Wednesday, July 09, 2003
Back at a computer, and back in Dublin, for a week of paid employment to help fund the Mississippi trip.
Since I last posted, I’ve seen two 4th of July firework displays (one on the 5th, complete with orchestral assistance and accompanying lightning – in Burlington, Iowa), ridden my first jetski (don’t ask) and been struck with helpful jetlag which saw me up at 1 in the morning watching Tour de France highlights.
Seems peculiar to be back, but gives me a chance to reflect on the first 800 miles of cycling:
– 800 miles across the US brings you a lot fewer changes in landscape, culture and attitudes than 800 miles across Europe (obvious really, but still . . .)
– the donut effect happening in most Midwestern towns is seemingly unstoppable. All the stuff that people need (the one Walmart Supercenter, the fast food chains and franchise ‘family dining’ restaurants, the Office Depot, Jiffy Lube, Motel 6, etc) are on the edge of town near the biggest road junction, surrounded by huge carparks with no sidewalks. The walkable downtown with handsome redbricks is entirely screwed over by this move, and since people don’t ever want to walk more than 5 yards to get anywhere, and are convinced from the TV ads that the chain stuff is better than the mom and pop stuff on offer downtown, the old main street is left to rot. Not a pretty sight.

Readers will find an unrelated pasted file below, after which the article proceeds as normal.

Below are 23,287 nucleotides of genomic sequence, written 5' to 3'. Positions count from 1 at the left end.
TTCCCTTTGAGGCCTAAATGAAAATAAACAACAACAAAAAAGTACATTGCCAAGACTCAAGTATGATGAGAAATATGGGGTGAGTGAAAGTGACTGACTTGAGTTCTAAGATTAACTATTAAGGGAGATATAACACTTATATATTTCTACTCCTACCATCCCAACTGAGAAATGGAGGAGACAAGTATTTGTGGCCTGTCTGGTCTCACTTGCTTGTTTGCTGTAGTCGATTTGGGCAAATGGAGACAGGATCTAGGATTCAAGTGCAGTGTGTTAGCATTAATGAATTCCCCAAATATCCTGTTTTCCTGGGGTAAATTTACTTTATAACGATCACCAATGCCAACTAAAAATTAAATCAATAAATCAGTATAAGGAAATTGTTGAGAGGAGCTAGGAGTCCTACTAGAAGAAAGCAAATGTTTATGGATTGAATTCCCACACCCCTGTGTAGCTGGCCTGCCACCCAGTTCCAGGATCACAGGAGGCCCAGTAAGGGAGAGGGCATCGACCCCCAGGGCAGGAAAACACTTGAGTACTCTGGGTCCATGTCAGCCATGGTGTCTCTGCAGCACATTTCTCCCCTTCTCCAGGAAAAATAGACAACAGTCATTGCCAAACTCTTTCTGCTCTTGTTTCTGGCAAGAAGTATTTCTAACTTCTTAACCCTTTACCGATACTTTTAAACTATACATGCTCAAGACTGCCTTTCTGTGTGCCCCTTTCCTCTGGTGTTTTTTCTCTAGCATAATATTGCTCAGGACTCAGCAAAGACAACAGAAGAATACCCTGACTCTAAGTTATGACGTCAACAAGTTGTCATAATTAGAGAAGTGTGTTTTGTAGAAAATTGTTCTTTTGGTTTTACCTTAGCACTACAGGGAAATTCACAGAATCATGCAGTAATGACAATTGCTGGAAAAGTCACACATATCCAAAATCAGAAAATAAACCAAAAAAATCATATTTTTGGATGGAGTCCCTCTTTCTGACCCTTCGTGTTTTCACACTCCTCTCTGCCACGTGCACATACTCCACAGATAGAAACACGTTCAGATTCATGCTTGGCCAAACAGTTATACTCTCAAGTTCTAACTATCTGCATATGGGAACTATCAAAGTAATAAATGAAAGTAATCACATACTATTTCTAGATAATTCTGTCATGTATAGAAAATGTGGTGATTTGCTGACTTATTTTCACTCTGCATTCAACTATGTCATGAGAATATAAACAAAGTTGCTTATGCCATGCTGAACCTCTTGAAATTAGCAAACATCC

– food is cheap but oh so bland
– my informal test of the degree of civilisation in the town is the availability of an espresso machine. If I get another cup of hot brown water. . .
– people are friendly and generous to a fault
I’m clearly tired and a little grumpy right now, but it’s much less pleasant to be cycling down the Mississippi than it was across France and Italy. If I’m writing a book about it, it doesn’t have to be pleasant to do the trip of course, and nobody made me choose this route. But by the same token it’s a valid part of my experience to say that you couldn’t pay me to live in most of the places I’ve been through since Fargo.
Best overheard quote of the last few days: (to an erratic driver in other vehicle) ‘What the hell are you doing now? I read palms not minds.’